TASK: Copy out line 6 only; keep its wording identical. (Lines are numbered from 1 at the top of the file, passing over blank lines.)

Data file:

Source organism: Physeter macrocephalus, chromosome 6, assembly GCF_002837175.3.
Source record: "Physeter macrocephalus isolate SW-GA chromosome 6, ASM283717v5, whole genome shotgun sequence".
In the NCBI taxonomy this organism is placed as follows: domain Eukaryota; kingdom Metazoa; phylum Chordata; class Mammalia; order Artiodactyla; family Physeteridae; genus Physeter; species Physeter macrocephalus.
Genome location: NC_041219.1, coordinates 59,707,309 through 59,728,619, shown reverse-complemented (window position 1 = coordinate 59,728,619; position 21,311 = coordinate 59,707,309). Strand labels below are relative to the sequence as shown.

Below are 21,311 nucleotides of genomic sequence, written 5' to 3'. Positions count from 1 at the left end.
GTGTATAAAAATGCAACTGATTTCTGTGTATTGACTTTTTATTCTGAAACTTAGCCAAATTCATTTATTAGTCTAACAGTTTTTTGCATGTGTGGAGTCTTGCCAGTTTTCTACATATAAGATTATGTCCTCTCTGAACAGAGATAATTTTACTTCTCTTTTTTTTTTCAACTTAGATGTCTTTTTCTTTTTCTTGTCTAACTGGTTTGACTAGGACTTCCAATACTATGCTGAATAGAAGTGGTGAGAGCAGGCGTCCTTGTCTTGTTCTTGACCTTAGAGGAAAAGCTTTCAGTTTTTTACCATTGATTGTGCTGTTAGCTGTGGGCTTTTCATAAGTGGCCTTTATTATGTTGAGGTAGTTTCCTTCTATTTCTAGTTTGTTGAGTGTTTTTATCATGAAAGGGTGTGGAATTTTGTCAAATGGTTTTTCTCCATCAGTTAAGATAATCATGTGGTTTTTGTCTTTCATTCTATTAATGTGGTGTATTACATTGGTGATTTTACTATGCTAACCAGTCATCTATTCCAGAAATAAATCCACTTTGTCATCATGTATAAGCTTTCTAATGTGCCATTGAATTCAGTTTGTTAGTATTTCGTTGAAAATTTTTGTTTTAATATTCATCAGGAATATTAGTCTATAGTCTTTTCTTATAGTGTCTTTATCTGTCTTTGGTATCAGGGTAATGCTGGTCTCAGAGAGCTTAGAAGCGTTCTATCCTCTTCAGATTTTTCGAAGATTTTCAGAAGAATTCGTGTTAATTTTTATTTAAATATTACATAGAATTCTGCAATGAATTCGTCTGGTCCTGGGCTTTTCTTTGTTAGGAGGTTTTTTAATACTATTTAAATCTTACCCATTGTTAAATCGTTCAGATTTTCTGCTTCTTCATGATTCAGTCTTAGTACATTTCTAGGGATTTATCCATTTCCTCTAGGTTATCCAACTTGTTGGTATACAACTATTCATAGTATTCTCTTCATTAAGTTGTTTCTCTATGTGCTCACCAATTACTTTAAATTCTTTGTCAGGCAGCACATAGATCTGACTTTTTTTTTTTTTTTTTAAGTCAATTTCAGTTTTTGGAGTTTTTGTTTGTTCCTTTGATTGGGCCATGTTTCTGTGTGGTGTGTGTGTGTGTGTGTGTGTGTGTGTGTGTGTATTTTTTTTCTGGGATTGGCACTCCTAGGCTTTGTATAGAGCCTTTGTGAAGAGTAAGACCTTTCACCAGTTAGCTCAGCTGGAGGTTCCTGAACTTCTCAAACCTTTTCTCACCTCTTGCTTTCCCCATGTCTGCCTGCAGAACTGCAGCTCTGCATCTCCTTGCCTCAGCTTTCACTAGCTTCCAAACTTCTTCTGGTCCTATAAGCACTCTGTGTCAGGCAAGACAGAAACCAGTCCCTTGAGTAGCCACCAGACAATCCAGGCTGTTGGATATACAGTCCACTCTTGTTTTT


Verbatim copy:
GTGTATAAAAATGCAACTGATTTCTGTGTATTGACTTTTTATTCTGAAACTTAGCCAAATTCATTTATTAGTCTAACAGTTTTTTGCATGTGTGGAGTCTTGCCAGTTTTCTACATATAAGATTATGTCCTCTCTGAACAGAGATAATTTTACTTCTCTTTTTTTTTTCAACTTAGATGTCTTTTTCTTTTTCTTGTCTAACTGGTTTGACTAGGACTTCCAATACTATGCTGAATAGAAGTGGTGAGAGCAGGCGTCCTTGTCTTGTTCTTGACCTTAGAGGAAAAGCTTTCAGTTTTTTACCATTGATTGTGCTGTTAGCTGTGGGCTTTTCATAAGTGGCCTTTATTATGTTGAGGTAGTTTCCTTCTATTTCTAGTTTGTTGAGTGTTTTTATCATGAAAGGGTGTGGAATTTTGTCAAATGGTTTTTCTCCATCAGTTAAGATAATCATGTGGTTTTTGTCTTTCATTCTATTAATGTGGTGTATTACATTGGTGATTTTACTATGCTAACCAGTCATCTATTCCAGAAATAAATCCACTTTGTCATCATGTATAAGCTTTCTAATGTGCCATTGAATTCAGTTTGTTAGTATTTCGTTGAAAATTTTTGTTTTAATATTCATCAGGAATATTAGTCTATAGTCTTTTCTTATAGTGTCTTTATCTGTCTTTGGTATCAGGGTAATGCTGGTCTCAGAGAGCTTAGAAGCGTTCTATCCTCTTCAGATTTTTCGAAGATTTTCAGAAGAATTCGTGTTAATTTTTATTTAAATATTACATAGAATTCTGCAATGAATTCGTCTGGTCCTGGGCTTTTCTTTGTTAGGAGGTTTTTTAATACTATTTAAATCTTACCCATTGTTAAATCGTTCAGATTTTCTGCTTCTTCATGATTCAGTCTTAGTACATTTCTAGGGATTTATCCATTTCCTCTAGGTTATCCAACTTGTTGGTATACAACTATTCATAGTATTCTCTTCATTAAGTTGTTTCTCTATGTGCTCACCAATTACTTTAAATTCTTTGTCAGGCAGCACATAGATCTGACTTTTTTTTTTTTTTTTTAAGTCAATTTCAGTTTTTGGAGTTTTTGTTTGTTCCTTTGATTGGGCCATGTTTCTGTGTGGTGTGTGTGTGTGTGTGTGTGTGTGTGTGTGTGTATTTTTTTTCTGGGATTGGCACTCCTAGGCTTTGTATAGAGCCTTTGTGAAGAGTAAGACCTTTCACCAGTTAGCTCAGCTGGAGGTTCCTGAACTTCTCAAACCTTTTCTCACCTCTTGCTTTCCCCATGTCTGCCTGCAGAACTGCAGCTCTGCATCTCCTTGCCTCAGCTTTCACTAGCTTCCAAACTTCTTCTGGTCCTATAAGCACTCTGTGTCAGGCAAGACAGAAACCAGTCCCTTGAGTAGCCACCAGACAATCCAGGCTGTTGGATATACAGTCCACTCTTGTTTTT